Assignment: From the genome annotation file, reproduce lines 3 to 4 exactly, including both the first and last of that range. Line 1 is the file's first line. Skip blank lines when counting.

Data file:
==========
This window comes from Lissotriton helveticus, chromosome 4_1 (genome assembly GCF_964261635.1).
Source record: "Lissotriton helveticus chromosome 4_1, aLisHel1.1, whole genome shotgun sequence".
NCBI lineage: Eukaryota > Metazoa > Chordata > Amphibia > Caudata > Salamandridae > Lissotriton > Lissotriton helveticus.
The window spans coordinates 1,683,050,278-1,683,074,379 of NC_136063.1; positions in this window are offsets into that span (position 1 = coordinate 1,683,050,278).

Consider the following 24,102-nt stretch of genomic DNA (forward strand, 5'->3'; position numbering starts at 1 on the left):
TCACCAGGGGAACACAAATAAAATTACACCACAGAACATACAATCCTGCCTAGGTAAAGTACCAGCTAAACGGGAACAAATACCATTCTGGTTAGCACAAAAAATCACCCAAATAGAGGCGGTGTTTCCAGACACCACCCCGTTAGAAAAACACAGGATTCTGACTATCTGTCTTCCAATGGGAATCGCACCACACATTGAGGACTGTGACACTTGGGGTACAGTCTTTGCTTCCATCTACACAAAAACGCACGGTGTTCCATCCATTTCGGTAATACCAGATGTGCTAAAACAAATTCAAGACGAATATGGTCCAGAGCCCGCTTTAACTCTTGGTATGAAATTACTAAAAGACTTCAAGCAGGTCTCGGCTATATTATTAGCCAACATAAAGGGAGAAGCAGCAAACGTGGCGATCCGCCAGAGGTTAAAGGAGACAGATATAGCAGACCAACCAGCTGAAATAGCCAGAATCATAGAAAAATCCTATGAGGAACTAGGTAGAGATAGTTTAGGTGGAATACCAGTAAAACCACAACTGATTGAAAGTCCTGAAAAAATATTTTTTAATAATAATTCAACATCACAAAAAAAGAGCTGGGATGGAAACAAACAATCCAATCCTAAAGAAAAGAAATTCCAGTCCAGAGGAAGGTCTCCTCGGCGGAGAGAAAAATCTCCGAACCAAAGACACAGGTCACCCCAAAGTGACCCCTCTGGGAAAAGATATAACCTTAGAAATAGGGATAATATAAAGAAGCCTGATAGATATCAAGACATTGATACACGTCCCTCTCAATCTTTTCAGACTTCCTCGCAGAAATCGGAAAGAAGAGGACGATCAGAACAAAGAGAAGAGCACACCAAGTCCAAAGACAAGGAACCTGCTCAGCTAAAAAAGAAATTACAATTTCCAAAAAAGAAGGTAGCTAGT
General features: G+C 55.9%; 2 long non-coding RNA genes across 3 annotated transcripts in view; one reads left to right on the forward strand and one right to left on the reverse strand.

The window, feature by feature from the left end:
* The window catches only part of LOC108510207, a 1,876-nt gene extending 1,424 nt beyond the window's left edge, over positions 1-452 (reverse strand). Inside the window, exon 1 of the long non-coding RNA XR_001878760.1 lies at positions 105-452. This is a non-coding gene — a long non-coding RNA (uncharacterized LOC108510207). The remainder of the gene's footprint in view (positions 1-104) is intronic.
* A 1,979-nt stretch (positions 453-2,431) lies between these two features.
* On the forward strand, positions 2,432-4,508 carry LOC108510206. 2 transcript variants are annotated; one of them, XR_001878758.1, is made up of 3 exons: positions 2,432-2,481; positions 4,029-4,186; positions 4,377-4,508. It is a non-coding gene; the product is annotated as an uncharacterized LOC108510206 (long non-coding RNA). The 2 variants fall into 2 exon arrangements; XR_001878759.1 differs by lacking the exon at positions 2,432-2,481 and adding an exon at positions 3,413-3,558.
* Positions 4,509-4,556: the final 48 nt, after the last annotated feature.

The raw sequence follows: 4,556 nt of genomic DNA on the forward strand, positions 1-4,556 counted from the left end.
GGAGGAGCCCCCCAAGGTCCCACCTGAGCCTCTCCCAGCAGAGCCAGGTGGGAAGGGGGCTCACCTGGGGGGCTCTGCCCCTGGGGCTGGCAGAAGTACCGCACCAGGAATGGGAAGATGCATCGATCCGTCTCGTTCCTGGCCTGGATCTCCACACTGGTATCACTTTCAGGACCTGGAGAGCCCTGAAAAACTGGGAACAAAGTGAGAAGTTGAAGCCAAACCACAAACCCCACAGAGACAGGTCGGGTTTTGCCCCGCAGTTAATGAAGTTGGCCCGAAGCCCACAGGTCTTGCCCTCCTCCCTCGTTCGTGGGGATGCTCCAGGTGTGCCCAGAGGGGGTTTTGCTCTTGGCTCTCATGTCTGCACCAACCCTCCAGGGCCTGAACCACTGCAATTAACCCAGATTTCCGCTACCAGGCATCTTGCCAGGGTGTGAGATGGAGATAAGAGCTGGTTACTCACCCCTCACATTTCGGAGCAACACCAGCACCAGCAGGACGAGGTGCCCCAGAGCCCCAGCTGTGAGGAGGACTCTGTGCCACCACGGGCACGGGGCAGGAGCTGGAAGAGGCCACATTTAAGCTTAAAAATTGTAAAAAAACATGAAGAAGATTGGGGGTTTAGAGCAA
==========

NCBI lineage: Eukaryota > Metazoa > Chordata > Amphibia > Caudata > Salamandridae > Lissotriton > Lissotriton helveticus.
The window spans coordinates 1,683,050,278-1,683,074,379 of NC_136063.1; positions in this window are offsets into that span (position 1 = coordinate 1,683,050,278).